Benedict XVI Urges Latin for International Masses
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Pope Benedict XVI Pope Also Encourages Gregorian Chant

VATICAN CITY, MARCH 13, 2007 - Benedict XVI's newly released apostolic exhortation "Sacramentum Caritatis" encourages the use of Latin for international Masses.

"I am thinking here particularly of celebrations at international gatherings, which nowadays are held with greater frequency. The most should be made of these occasions," the Holy Father writes.

The Pope recommends: "In order to express more clearly the unity and universality of the Church, I wish to endorse the proposal made by the Synod of Bishops, in harmony with the directives of the Second Vatican Council, that, with the exception of the readings, the homily and the prayer of the faithful, such liturgies could be celebrated in Latin."

Also, the Pontiff suggests that "the better-known prayers of the Church's tradition should be recited in Latin and, if possible, selections of Gregorian chant should be sung."

He continues: "Speaking more generally, I ask that future priests, from their time in the seminary, receive the preparation needed to understand and to celebrate Mass in Latin, and also to use Latin texts and execute Gregorian chant; nor should we forget that the faithful can be taught to recite the more common prayers in Latin, and also to sing parts of the liturgy to Gregorian chant."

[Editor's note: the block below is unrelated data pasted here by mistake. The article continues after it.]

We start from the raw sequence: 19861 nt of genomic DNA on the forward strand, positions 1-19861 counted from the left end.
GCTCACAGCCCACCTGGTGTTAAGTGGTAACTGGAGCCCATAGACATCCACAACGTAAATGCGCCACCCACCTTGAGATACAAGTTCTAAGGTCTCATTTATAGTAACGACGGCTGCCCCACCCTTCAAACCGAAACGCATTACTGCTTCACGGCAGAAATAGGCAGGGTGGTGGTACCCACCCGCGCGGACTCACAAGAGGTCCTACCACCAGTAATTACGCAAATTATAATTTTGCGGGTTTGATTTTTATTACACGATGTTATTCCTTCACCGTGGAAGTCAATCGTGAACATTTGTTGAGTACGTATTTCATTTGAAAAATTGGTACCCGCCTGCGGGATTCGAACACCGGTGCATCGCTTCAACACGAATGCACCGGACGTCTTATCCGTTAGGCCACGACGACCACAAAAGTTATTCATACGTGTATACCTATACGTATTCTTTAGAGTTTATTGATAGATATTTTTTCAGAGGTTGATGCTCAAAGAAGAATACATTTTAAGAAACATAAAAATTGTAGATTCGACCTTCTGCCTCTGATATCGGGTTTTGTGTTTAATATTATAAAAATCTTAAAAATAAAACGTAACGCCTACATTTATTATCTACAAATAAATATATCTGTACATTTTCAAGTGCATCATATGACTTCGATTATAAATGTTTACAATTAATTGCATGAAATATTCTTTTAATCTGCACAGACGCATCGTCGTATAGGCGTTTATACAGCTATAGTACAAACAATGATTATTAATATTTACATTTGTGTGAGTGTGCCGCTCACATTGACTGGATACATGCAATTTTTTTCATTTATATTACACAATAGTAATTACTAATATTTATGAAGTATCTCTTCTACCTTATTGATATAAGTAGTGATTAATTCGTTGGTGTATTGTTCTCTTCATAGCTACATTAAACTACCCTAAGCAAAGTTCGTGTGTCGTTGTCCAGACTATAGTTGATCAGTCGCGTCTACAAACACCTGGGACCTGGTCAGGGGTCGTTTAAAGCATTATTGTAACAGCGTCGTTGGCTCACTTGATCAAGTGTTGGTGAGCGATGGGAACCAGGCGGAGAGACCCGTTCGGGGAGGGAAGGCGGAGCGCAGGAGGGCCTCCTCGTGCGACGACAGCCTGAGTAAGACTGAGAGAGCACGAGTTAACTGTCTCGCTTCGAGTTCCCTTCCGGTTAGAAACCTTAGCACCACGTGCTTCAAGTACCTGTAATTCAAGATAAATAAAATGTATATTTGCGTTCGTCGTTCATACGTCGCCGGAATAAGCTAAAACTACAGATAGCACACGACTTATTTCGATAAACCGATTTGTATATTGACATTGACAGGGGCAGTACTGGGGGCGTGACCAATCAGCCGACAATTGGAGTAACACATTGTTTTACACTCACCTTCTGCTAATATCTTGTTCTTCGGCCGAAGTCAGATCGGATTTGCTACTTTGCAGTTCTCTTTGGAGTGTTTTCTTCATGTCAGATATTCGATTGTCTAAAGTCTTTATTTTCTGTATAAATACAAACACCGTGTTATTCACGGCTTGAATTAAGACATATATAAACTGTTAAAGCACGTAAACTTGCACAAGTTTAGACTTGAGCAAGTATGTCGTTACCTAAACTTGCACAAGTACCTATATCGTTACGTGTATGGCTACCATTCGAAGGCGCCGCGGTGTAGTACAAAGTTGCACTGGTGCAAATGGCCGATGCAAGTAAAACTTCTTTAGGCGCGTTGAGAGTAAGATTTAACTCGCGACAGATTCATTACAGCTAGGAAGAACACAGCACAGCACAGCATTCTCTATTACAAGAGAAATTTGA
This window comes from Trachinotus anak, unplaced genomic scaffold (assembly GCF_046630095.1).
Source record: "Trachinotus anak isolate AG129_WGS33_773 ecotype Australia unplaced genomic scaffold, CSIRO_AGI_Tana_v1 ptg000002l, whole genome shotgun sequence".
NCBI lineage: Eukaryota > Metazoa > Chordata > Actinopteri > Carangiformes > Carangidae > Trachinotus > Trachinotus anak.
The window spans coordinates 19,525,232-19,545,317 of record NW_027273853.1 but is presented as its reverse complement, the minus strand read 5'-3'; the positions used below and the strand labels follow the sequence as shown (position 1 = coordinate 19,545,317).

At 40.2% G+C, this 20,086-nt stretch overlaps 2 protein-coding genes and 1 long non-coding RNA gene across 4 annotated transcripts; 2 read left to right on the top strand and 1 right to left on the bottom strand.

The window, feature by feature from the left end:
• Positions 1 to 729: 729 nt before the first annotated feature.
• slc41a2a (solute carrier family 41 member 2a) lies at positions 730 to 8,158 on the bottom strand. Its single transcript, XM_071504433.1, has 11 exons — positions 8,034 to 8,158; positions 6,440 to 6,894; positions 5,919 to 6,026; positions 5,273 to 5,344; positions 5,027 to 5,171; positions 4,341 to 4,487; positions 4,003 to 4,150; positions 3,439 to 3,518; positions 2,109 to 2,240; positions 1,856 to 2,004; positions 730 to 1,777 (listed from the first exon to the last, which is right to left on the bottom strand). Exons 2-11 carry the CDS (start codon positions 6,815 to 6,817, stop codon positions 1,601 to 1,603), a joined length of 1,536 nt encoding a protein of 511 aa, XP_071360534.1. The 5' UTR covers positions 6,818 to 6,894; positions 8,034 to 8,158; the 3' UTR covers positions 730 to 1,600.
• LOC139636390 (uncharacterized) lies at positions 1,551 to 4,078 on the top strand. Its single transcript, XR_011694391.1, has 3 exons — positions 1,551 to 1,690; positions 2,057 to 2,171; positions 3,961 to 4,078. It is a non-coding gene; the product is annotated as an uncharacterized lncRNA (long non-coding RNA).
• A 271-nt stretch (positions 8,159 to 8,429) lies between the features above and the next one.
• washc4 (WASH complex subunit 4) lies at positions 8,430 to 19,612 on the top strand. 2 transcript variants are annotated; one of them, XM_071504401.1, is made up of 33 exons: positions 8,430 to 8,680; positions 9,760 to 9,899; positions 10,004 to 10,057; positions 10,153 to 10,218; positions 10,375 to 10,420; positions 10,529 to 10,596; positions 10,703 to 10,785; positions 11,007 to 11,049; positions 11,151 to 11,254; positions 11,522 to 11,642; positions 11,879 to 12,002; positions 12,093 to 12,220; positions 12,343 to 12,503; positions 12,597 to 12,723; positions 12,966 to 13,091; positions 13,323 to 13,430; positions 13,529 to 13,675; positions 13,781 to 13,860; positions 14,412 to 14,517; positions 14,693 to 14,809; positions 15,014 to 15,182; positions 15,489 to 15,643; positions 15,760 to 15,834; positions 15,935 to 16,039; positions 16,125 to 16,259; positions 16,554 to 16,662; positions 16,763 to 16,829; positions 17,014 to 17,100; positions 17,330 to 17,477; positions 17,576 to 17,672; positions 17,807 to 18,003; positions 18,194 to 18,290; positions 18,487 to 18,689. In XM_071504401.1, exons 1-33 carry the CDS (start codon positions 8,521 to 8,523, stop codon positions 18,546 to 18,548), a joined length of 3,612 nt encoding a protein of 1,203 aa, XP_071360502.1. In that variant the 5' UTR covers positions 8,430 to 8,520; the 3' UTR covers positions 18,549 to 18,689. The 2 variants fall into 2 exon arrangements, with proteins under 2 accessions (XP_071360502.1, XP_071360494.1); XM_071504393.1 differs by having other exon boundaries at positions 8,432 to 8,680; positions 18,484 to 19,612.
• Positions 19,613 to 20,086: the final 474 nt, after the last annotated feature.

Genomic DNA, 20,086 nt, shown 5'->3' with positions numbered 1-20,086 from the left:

Benedict XVI's request stems from one of the 50 propositions made by the bishops who participated in the Synod on the Eucharist in October 2005.

Pius V Missal

When presenting the document to journalists today, Cardinal Angelo Scola, patriarch of Venice, answered questions on the possibility of a papal document aimed at re-establishing the Pius V Missal.

Cardinal Scola, who was relator general for the synodal assembly, said that he did not have information on such a document, and added that the key to using this missal is that it not become a source of division within the Church.

He explained: "It would be a contradiction of terms if the liturgical act became a beginning of division of the Church.

"What the synod says from the point of view of returning to Latin or Gregorian chant is explained clearly and may contribute to healing possible misunderstandings or problems."

The cardinal drew on the experience of the Patriarchate of Venice, where for many years the possibility "to celebrate Sunday Mass in Latin, with the indult, has been allowed. And all this is done with great correctness and enormous respect, and there are no tensions between the clergy and the people."

Cardinal Scola continued: "In the history of the use of the rites in the Church it has never happened that the introduction of a new rite coincided with the abolition of the preceding one."

"This means balancing the path of the Eucharist with respect for the objective indications … none of the above observations should cast doubt upon the so-called Paul VI rite, or on the meaning, worth or decisive importance of the liturgical reform.

"The liturgical reform of Vatican II, implying the very radical change in the passage from Latin to the vernacular as well as the introduction of the new rite, needs decades to settle."


Last Updated ( Sunday, 09 December 2012 )